On an unseasonably hot day last July in Oregon, Richard Henkel held his new grandson, Bennett Reiser, for the first time and saw him sweating. He peered into the eyes of the tiny little guy who looked so much like him, since both are affected by x-linked hypohidrotic ectodermal dysplasia (XLHED). Yet, on this sweltering day, Bennett was sweating! Thanks to the advancements of medical research, his grandson was doing something Richard can never do.
Laura Reiser, Richard’s daughter and Bennett’s mom, watched the two and was overcome with emotion. Tears flowed. She spent her life watching her dad struggle with the heat, take precautions to avoid overheating and find ways to stay cool. It was a part of the reason why she and her husband, Milo, chose not to have children for many years. They had not wanted to pass on the condition since her children had a 50/50 chance of inheriting it.
“I saw it [inability to sweat] affect my dad a lot,” Laura said. “He doesn’t sweat at all. And growing up, that was always a huge, huge deal during the summer months. It was pretty hard. He would get so overheated.”
And yet, here was her boy, so much like her dad, but able to sweat. Bennett’s “Papa” recalls their first meeting.
“The first time that we had the opportunity to see and hold our little grandson, was like the first time I held little Laura, just hours old, with eyes so full of wonder as she observed the amazing new world and her new Daddy,” Richard said. “Your heart just soars with the miracle of this new person and the potential that the future holds. Now with Bennett, there is a bond like no other, my eyes looking into his with so much familiarity and knowledge about his potential future. I am now Laura’s number one go-to-guy for questions about raising a boy with XLHED. I have pictures in my baby book of me at Bennett’s age—I doubt my own mother [if she was still alive] could scarcely tell the difference. This is a magical thing!”
Bennett is just the sixth baby in the world to receive the XLHED treatment from Dr. Holm Schneider in Germany. He received a special protein in utero that restores the missing protein that causes XLHED. Currently, the therapy is in a clinical trial called EDELIFE to confirm the positive results found in the boys Dr. Schneider has treated so far.
Following the Research
Richard never had a name for his condition until he was 19, when his doctor found ectodermal dysplasia in a medical journal and thought the symptoms matched Richard’s. But, for Laura, she always knew she was a carrier who had the gene variant that causes XLHED. In 2004, she married her high school sweetheart, Milo, and the pair decided not to have children. They were concerned about the symptoms, as well as the self-esteem issues and bullying, should the child be affected by XLHED. About that time, Laura read in the National Foundation for Ectodermal Dysplasias (NFED) newsletters about research it was supporting in which dogs with XLHED were treated with a protein that restored sweating in their paws.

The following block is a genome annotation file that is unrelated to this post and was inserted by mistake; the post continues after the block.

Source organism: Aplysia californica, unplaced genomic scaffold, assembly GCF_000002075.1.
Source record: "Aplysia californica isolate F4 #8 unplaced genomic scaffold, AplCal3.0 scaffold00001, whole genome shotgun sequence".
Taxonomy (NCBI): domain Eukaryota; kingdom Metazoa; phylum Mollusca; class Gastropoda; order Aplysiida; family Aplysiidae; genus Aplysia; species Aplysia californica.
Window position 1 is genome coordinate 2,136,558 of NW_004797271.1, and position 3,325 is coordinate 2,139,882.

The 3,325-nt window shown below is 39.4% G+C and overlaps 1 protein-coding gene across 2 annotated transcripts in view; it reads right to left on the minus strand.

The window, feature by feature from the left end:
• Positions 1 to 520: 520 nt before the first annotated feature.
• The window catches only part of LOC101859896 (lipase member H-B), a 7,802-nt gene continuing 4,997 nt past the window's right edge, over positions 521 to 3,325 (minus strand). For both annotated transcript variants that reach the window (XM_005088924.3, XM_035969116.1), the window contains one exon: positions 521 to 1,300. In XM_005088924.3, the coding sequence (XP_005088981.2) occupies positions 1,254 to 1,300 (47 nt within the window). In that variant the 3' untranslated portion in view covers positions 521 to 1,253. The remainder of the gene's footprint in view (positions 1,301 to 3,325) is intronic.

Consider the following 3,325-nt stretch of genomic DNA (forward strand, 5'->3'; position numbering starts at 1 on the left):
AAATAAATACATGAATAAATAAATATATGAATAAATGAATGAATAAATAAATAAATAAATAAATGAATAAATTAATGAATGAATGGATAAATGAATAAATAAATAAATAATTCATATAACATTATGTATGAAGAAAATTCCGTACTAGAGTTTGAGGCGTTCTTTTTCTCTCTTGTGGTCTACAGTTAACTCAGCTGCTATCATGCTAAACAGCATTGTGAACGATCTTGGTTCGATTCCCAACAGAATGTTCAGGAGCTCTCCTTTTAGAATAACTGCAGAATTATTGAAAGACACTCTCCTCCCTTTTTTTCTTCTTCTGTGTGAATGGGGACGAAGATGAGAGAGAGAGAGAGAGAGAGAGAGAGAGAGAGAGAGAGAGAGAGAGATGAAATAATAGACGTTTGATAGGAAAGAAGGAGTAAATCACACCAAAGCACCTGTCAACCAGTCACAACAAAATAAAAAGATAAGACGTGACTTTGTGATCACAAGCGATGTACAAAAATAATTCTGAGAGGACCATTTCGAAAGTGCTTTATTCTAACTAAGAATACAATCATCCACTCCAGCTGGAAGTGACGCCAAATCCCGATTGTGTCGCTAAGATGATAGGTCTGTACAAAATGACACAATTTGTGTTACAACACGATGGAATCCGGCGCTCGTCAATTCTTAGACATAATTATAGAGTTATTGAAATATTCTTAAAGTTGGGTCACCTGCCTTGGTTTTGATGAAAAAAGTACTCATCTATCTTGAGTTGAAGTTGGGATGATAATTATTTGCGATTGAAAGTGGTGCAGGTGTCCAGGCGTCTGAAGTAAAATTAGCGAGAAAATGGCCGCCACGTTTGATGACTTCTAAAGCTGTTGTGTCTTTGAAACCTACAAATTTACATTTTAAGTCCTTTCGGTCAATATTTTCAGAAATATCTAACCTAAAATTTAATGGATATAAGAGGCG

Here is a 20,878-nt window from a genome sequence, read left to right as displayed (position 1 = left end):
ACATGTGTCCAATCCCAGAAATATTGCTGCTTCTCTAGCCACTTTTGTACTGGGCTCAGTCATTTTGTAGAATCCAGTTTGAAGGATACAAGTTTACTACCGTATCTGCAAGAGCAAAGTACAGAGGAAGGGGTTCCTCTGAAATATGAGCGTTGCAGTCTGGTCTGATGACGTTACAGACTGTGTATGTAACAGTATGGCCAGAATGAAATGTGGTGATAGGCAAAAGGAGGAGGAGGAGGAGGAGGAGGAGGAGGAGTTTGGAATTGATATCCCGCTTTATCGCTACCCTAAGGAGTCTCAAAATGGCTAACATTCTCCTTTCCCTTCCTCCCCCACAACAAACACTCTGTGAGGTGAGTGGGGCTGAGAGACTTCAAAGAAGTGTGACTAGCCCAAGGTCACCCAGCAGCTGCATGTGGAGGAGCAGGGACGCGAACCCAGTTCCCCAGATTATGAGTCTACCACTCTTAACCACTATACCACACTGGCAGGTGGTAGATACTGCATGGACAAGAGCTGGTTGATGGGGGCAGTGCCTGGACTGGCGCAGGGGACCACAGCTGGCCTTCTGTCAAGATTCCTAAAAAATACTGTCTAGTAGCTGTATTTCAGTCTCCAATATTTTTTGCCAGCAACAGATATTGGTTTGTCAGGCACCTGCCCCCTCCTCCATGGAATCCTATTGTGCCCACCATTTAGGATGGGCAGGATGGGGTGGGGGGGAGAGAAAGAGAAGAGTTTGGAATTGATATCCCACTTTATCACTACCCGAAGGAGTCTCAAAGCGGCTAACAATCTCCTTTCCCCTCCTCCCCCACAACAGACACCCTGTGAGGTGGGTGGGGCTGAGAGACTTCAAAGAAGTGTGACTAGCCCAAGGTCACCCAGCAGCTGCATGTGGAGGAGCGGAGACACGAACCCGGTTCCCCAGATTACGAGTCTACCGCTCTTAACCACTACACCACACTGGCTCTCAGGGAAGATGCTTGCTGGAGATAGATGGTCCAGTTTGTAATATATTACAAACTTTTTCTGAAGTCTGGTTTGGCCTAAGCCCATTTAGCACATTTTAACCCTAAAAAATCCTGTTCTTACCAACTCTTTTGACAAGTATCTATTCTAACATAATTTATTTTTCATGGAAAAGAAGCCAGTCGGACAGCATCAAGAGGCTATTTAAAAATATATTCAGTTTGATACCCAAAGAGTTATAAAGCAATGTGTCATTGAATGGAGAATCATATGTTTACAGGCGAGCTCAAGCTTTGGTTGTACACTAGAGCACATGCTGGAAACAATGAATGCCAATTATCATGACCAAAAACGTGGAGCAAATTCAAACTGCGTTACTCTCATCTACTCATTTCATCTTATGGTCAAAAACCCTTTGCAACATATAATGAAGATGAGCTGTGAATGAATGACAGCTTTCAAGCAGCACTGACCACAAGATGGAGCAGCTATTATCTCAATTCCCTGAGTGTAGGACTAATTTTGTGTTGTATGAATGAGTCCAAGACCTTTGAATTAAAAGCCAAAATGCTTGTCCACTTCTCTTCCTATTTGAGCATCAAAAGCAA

“I’ve always followed the XLHED research,” Laura said. “I had it in the back of my head from the time that we got married, that if we did ever decide to have kids, I really hope that they get this going, that they can get it far enough along. I never thought it would take as long as it did. I was thinking maybe five years from now we can look at it. But, it was literally 15 years or so.”
For families, that’s understandably a long time to wait. In the world of research, the therapy has actually developed very quickly from finding the gene variant for XLHED in 1996 to today’s clinical trial.
As Laura and Milo reached their mid-30s, they changed their minds about children. In, 2019, they welcomed a daughter, Evie, who doesn’t have XLHED. After her arrival, the Reisers decided they wanted her to have a sibling.
Laura had read every article from the NFED and others about the XLHED treatment’s research progress, and she knew about every company that had been involved along the way. But, she wasn’t exactly sure how close the clinical trial was to starting when they got pregnant. She and Milo decided that if they had a boy affected by XLHED, it was okay.
“We had gone to see genetic counselors and talked about IVF and going through that process, but we just decided that it wasn’t that important to us to take that [XLHED] out of the equation, because there are so many other things,” Laura said. “My husband has really bad allergies that prohibit him from doing things during allergy season. He can’t go outside because of that. So we may have taken HED out of it, but it’s not like we could have controlled anything else with it. So we decided not to do IVF. Evie was perfect and totally fine. And so we just went for it.”